'The Divine Order' ('Die goettliche Ordnung'): Film Review
Marie Leuenberger ('The Circle') stars as a housewife fighting for women's right to vote in 1971 Switzerland in the country's foreign-language Oscar submission, directed by Petra Volpe.
"Girls can't get pregnant on their own," a hausfrau from a small town in 1971 Switzerland tells her husband when he declares he's happy he's got two sons and not a daughter who could one day come home pregnant. It's a small act of rebellion that's a bellwether for things to come, as the woman reduced to cleaning the house and looking after her husband, kids and father-in-law will grow into a vocal supporter of women's right to vote, an issue that finally found its way onto the federal ballot several years after the 1968 protests had swept across the rest of the continent. Directed and written by Petra Volpe, who brought to life the iconic Swiss heroine Heidi as a screenwriter a few years ago, The Divine Order (Die Goettliche Ordnung) is an entertaining, if largely predictable, story of an individual swept up in the tide of history.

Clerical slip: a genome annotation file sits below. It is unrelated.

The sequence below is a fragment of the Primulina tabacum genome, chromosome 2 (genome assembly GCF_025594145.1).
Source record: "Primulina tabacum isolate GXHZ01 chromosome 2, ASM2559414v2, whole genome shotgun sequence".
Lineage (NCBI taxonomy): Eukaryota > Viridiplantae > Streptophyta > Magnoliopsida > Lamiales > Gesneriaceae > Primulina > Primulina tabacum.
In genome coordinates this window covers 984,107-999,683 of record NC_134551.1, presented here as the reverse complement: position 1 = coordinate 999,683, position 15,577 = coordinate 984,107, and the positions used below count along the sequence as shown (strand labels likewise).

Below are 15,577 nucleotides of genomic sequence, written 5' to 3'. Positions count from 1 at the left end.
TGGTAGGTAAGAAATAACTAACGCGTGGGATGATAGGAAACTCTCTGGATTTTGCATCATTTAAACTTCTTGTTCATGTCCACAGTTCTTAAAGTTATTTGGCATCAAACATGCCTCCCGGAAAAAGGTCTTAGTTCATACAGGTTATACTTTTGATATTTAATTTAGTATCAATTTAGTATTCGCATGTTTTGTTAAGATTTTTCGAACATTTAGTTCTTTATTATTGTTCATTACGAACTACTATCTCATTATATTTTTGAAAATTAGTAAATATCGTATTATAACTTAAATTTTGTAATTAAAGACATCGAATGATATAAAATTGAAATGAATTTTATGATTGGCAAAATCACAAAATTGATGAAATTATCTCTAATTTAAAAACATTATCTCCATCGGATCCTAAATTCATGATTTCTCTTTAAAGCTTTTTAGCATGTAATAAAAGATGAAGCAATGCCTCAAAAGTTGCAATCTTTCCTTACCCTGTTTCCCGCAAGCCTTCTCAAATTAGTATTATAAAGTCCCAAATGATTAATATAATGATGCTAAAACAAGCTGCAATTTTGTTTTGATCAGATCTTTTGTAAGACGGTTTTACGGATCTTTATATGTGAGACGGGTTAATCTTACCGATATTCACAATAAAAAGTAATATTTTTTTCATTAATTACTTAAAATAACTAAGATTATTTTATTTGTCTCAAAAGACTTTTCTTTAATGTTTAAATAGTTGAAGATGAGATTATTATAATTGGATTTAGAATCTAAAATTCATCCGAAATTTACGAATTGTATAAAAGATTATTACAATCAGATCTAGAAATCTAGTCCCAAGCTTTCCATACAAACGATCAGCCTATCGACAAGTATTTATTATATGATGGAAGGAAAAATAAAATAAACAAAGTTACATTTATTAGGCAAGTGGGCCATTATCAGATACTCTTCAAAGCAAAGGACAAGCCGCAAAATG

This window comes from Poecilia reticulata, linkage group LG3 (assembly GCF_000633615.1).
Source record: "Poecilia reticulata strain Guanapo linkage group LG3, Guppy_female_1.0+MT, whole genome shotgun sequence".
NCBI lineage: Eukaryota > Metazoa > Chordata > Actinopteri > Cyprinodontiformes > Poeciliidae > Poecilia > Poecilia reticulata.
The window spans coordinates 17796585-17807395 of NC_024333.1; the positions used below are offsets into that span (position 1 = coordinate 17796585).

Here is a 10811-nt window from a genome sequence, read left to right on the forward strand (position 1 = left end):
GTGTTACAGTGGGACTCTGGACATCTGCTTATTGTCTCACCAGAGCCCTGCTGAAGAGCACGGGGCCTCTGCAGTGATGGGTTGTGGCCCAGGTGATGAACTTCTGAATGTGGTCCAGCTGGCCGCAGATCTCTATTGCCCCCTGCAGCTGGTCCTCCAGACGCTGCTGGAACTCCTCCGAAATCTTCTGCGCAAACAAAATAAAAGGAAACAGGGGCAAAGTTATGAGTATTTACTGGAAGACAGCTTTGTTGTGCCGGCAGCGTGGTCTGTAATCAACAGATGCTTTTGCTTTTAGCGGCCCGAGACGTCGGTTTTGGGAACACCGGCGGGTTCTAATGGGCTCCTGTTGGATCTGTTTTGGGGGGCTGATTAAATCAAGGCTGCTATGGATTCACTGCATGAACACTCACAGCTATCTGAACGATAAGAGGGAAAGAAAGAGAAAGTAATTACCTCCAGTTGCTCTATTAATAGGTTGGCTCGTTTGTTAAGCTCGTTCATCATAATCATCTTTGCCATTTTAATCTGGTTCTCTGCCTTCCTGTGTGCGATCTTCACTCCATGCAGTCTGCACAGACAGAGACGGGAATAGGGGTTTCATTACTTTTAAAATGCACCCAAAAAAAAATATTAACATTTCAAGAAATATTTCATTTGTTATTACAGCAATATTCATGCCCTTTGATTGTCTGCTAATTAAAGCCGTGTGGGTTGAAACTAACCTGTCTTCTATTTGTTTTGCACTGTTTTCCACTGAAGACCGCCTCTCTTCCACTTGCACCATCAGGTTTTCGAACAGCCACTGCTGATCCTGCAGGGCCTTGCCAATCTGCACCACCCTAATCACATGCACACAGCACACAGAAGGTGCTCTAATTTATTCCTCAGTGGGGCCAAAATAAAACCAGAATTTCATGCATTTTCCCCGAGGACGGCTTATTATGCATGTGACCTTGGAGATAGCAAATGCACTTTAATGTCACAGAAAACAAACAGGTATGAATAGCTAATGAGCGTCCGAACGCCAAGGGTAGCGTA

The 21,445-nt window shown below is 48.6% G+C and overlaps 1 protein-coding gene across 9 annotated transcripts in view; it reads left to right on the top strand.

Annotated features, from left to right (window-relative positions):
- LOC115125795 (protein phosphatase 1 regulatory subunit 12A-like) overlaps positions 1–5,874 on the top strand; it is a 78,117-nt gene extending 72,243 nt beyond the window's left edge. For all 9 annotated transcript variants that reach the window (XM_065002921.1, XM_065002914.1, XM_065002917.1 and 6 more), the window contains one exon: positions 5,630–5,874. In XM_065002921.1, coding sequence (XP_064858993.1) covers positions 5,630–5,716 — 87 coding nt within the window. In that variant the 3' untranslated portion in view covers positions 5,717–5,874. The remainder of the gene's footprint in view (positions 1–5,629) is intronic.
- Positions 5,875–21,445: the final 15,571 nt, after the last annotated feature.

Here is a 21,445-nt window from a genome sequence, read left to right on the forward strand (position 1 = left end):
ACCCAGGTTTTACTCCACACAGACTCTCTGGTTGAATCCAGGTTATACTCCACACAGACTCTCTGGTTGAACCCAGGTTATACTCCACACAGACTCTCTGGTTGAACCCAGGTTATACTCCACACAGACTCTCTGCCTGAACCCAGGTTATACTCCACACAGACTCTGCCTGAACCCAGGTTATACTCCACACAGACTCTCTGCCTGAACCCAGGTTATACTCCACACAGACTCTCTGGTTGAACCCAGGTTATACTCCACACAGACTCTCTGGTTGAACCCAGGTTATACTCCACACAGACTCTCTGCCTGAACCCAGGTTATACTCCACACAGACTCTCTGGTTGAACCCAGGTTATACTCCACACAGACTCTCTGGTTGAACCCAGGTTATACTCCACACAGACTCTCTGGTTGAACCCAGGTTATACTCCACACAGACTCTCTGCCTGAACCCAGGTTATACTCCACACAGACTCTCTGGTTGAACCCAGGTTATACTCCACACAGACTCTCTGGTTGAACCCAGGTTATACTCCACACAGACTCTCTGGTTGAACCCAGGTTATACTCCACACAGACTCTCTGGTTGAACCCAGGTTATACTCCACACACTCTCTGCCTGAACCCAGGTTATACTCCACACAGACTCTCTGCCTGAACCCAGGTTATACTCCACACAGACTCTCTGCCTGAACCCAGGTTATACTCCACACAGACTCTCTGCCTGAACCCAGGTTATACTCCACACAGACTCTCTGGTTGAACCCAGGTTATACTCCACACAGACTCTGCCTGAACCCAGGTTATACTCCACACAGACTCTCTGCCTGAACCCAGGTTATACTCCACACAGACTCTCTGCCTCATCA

The Divine Order is Switzerland's submission in the foreign-language Oscar category and made around $4.5 million at home, an impressive number for the small country. Stateside audiences have responded well to this period film with clear contemporary echoes as well, with Volpe winning the audience award at both the Tribeca and Traverse festivals earlier this year. This can only bode well for Kino Lorber and Zeitgeist's planned Oct. 27 release.